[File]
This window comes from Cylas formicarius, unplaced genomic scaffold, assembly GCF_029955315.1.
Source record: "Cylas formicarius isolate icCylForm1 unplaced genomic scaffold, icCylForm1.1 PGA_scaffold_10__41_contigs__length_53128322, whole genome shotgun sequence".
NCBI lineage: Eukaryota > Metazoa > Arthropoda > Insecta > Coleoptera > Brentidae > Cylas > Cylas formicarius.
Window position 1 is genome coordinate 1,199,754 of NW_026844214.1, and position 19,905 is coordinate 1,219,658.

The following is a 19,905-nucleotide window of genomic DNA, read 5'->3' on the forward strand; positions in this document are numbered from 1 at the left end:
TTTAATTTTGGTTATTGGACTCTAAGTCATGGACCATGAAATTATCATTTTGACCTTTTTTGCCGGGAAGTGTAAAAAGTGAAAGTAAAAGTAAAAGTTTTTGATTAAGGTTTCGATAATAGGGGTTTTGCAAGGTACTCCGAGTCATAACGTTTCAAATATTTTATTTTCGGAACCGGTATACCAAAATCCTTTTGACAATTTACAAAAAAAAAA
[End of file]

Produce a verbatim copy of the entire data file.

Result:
This window comes from Cylas formicarius, unplaced genomic scaffold, assembly GCF_029955315.1.
Source record: "Cylas formicarius isolate icCylForm1 unplaced genomic scaffold, icCylForm1.1 PGA_scaffold_10__41_contigs__length_53128322, whole genome shotgun sequence".
NCBI lineage: Eukaryota > Metazoa > Arthropoda > Insecta > Coleoptera > Brentidae > Cylas > Cylas formicarius.
Window position 1 is genome coordinate 1,199,754 of NW_026844214.1, and position 19,905 is coordinate 1,219,658.

The following is a 19,905-nucleotide window of genomic DNA, read 5'->3' on the forward strand; positions in this document are numbered from 1 at the left end:
TTTAATTTTGGTTATTGGACTCTAAGTCATGGACCATGAAATTATCATTTTGACCTTTTTTGCCGGGAAGTGTAAAAAGTGAAAGTAAAAGTAAAAGTTTTTGATTAAGGTTTCGATAATAGGGGTTTTGCAAGGTACTCCGAGTCATAACGTTTCAAATATTTTATTTTCGGAACCGGTATACCAAAATCCTTTTGACAATTTACAAAAAAAAAA